Ride-sharing service Lyft | Photo courtesy of Creative Commons

KC Mayor On Lyft Rift: ‘Hit The Brakes And Get The Facts’



Ride-sharing service Lyft is scheduled for its St. Louis launch on Friday. | Courtesy of Creative Commons
Kansas City Mayor Sly James said ride-sharing service Lyft didn't make contact with Kansas City until the day it launched there. | Courtesy of Creative Commons

Just because a company has a pressing marketing deadline or vocal following on Twitter doesn’t mean it’s absolved from complying with public safety regulations, Kansas City Mayor Sly James wrote in a blog post responding to the “supposed and manufactured controversy” over the arrival of ride-sharing service Lyft in the Kansas City market.

James decried rumors that Kansas City is “in the back pocket of the taxi cab industry” in a post published Tuesday that sought to “hit the brakes and get the facts” about Lyft’s bumpy inroad into Kansas City.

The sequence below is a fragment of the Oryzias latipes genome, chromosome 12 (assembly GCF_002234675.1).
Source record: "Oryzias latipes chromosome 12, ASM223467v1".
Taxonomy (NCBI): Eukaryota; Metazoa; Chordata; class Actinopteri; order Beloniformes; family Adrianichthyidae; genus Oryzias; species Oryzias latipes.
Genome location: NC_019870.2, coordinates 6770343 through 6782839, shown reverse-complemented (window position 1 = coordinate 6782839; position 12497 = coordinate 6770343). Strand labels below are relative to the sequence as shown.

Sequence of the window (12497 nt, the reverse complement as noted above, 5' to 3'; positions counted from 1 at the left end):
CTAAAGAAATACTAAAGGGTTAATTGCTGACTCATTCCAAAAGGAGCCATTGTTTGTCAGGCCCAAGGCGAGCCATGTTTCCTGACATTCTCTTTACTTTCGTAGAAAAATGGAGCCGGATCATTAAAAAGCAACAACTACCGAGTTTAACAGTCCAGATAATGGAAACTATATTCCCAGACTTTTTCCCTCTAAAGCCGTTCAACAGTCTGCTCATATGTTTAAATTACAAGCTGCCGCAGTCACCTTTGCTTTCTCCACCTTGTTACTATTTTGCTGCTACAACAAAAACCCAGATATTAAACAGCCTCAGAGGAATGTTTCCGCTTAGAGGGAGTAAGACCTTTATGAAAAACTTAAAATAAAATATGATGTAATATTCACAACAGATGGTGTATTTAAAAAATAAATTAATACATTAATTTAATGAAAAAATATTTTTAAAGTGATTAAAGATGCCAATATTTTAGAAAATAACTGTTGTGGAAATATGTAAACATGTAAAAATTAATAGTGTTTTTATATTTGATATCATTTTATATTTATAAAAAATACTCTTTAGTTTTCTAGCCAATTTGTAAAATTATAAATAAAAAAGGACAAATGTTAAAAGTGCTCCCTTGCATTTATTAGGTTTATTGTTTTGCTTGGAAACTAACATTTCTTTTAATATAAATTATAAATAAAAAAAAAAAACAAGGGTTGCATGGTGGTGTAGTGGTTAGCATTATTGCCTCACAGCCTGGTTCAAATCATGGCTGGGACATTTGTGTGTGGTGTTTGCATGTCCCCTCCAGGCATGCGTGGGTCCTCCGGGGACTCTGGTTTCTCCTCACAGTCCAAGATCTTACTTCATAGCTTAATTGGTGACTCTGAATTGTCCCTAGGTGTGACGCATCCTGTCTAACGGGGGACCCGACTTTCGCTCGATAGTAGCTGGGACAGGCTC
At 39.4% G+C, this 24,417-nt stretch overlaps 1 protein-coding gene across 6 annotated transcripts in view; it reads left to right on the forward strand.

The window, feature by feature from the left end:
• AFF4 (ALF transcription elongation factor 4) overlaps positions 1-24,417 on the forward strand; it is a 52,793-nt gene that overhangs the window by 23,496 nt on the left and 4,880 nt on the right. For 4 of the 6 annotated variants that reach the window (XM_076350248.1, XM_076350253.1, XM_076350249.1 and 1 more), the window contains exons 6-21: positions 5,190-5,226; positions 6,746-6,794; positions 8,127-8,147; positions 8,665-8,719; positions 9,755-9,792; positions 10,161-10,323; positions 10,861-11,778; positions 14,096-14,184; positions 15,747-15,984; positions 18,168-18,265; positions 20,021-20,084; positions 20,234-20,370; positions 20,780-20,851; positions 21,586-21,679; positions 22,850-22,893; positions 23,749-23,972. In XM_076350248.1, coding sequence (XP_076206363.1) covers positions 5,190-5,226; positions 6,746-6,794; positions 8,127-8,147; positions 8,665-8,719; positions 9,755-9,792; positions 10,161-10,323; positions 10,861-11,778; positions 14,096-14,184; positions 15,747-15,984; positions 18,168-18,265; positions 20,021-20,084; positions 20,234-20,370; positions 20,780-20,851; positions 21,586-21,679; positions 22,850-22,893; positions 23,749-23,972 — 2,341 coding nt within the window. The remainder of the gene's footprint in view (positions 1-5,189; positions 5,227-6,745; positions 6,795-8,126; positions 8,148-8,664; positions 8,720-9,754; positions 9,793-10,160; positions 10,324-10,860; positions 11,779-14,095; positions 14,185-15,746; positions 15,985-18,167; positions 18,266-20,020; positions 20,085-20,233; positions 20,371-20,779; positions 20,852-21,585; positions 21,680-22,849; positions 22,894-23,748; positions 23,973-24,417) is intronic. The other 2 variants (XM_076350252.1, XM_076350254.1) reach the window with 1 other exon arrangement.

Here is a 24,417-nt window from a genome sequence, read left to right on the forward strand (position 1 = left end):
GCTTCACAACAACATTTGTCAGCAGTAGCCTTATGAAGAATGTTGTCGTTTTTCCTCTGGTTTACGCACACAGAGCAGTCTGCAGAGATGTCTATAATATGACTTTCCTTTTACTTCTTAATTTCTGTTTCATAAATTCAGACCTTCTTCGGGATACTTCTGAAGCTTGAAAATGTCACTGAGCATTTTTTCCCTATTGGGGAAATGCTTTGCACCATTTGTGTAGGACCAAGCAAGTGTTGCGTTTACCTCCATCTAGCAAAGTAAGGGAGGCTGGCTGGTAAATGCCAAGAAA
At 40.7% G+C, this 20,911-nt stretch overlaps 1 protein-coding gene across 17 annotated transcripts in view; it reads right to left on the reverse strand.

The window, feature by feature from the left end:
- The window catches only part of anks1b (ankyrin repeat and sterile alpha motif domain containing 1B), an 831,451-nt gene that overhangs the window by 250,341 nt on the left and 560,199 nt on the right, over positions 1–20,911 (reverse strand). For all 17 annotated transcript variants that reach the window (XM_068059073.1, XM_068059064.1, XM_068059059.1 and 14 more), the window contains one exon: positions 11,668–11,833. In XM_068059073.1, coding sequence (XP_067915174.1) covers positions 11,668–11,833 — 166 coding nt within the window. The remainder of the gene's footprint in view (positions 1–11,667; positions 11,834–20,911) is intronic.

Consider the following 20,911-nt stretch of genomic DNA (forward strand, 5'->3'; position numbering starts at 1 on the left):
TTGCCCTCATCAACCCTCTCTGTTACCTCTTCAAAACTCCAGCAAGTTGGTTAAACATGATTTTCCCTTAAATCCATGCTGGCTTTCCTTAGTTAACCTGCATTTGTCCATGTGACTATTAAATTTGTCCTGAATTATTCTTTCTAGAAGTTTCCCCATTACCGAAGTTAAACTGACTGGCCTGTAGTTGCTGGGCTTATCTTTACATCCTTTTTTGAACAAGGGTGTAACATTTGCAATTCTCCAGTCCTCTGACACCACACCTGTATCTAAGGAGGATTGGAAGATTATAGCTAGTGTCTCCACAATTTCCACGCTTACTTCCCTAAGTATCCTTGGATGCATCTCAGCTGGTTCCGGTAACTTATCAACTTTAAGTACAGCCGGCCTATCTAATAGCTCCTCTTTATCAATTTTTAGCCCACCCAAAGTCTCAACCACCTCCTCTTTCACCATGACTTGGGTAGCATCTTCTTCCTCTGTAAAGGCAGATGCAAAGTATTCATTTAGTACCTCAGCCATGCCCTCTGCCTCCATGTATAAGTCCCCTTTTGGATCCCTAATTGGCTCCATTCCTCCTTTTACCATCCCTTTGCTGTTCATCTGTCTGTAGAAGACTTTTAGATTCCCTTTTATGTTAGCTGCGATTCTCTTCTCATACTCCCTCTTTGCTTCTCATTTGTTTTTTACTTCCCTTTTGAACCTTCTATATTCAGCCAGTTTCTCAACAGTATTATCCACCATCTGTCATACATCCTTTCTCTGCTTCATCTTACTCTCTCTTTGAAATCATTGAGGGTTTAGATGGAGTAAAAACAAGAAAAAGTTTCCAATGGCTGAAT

Kansas City Mayor Sly James | Photo from kcmayor.org
Sly James | Photo from kcmayor.org

The San Francisco-based ride-sharing service, which lets users book cars through its smartphone app, arrived in Kansas City on April 24. Almost immediately, some of the city’s taxi companies, which are regulated and have to pay licensing fees, objected. Chris Hernandez, a spokesman for Kansas City, told the Kansas City Star at the time that “Lyft drivers would need to be permitted to do this, and the company would have to be licensed.”

Lyft has encountered similar opposition in other cities amidst its push to expand into 24 new markets nationwide. In St. Louis, a judge ordered the service shut down.

In Kansas City, James said, local officials have been working with ride-sharing companies Uber and zTrip “for months now” to bring those services to the area. But Lyft, he said, “didn’t make any contract with the City until the day they launched.”

James repeatedly rejected the notion that Kansas City is squelching entrepreneurship by barring Lyft.

“When those companies are ready to work cooperatively with us to protect the safety of citizens, and they meet public safety regulations,” he said, “we’ll be ready to give them a green light.”

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